Environmental group rejects takeover of Experimental Lakes
Thunder Bay councillor wants environmental groups to manage Experimental Lakes Area
A Thunder Bay city councillor wants environmental groups to take over the Experimental Lakes Area — but one of the groups he's named is throwing cold water on the idea.
Federal government support for the Experimental Lakes Area in northwestern Ontario is set to expire by the end of the month and there's been no announcement of any deal for another operator to take over the project.
Value of research over time
A researcher giving a lecture at Lakehead University Friday night says the Experimental Lakes Area has been an excellent site to study environmental change.
The biology professor at Queens University said he and his colleagues have learned a lot from the ELA, such as how metals, acid rain and climate change affect lake ecosystems.
"When you do that in a whole-lake experiment, you can actually see that on a whole-lake ecosystem," John Smol said, noting that similar research "is much harder to do … in flasks ... in laboratories."
Smol added it's critical to study how ecosystems change naturally, to see how humans affect them and how to fix the resulting problems.
Thunder Bay councillor Larry Hebert said it's time for groups such as Greenpeace or the Sierra Club to get involved.
"Why haven't they come to the fore? It is important, and I don't disagree with that, but if it's that important let them … put their money where their mouth is," he said.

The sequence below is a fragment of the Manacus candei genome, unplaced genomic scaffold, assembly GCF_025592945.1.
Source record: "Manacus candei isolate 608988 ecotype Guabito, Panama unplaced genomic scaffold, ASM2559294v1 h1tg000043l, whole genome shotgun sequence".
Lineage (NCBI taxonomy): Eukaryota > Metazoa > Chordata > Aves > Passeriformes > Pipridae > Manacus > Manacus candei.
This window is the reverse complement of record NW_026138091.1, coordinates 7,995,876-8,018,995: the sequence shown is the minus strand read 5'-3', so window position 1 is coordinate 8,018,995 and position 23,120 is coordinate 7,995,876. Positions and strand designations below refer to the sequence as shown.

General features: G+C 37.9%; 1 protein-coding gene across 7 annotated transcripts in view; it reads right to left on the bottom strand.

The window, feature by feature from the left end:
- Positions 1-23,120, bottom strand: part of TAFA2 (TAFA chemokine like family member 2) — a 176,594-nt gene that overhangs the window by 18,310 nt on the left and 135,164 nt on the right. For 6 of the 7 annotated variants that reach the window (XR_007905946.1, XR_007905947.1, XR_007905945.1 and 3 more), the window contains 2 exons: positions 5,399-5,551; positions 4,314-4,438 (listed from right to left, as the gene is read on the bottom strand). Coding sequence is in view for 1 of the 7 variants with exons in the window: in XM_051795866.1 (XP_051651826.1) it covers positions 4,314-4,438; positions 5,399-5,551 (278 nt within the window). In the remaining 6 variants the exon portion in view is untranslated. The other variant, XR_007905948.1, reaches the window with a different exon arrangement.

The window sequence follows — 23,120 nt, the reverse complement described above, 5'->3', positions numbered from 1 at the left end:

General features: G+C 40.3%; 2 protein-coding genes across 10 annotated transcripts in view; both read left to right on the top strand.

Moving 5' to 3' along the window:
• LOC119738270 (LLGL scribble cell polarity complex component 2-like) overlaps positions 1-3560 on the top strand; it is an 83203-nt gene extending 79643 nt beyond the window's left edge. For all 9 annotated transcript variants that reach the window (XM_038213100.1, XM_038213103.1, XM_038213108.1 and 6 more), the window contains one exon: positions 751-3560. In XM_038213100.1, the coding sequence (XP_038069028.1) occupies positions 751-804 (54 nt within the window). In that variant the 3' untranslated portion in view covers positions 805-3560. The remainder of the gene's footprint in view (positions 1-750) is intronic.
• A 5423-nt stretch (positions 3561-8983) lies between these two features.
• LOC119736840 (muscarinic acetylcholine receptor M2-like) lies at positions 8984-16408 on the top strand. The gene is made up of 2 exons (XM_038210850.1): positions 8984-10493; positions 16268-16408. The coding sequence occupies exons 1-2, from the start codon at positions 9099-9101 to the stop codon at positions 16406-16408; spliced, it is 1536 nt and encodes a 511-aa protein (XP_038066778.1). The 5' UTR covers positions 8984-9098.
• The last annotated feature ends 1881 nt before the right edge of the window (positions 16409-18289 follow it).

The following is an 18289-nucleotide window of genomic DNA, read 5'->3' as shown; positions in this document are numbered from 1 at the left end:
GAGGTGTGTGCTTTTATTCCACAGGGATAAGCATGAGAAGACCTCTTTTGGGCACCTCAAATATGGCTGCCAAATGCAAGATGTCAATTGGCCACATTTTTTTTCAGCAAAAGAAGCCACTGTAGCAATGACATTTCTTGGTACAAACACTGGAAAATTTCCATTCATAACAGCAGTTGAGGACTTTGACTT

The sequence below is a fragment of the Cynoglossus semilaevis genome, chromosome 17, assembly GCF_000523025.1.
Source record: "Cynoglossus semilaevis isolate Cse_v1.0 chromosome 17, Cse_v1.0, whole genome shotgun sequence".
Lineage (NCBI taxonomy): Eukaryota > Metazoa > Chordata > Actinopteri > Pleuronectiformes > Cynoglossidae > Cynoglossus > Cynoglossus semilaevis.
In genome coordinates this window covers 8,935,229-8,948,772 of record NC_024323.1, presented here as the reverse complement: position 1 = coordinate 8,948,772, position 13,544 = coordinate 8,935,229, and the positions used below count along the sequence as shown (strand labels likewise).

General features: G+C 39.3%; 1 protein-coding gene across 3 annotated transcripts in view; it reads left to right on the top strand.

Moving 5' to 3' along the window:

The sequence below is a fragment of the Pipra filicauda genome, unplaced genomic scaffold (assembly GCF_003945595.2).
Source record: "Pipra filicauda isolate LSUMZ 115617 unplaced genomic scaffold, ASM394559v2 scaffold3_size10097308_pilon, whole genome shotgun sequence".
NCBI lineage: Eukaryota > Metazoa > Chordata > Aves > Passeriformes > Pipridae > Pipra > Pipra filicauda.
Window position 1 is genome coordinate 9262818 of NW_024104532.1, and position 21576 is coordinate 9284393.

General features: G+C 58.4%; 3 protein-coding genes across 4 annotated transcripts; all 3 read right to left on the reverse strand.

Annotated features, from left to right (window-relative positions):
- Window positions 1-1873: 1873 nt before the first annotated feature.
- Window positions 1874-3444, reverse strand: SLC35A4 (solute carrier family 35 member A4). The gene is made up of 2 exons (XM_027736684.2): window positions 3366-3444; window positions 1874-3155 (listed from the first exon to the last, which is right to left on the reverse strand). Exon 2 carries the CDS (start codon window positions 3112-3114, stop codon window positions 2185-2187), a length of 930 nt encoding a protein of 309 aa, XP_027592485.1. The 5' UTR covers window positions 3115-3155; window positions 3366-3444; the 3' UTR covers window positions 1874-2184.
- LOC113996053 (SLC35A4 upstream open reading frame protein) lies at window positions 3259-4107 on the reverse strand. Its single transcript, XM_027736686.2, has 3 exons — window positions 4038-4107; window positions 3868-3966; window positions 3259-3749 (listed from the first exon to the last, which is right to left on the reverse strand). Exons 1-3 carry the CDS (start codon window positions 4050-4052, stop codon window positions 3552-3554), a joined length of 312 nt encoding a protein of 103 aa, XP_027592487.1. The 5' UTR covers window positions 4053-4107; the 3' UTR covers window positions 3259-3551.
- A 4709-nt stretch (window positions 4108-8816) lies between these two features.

The executive director of the Sierra Club of Canada said it's not a significant cost for the federal government to keep the ELA open. However John Bennett said his group’s budget could not support it.
Bennett added that said environmental organizations need to be advocates, not researchers.
"We need to separate the two functions so that we can … take the information that's produced by neutral academic sources … to the public and to government," he said.
Hebert said he plans to raise his idea for discussion at next week's board meeting of the Northwestern Ontario Municipal Association.
"The federal government wants to get out of supporting it, that's fine, but wait 'till we have a buyer, or a supporter," he said. "That could be the provincial government or … the environmental groups. We haven't heard from them. Where are they in this?"
Bennett agreed that someone — or some group — needs to step up. Support needs to be continued and increased, he said.
"In a country like Canada with a million lakes, it's really essential that we really understand the environmental dynamics of what happens in those lakes," he said.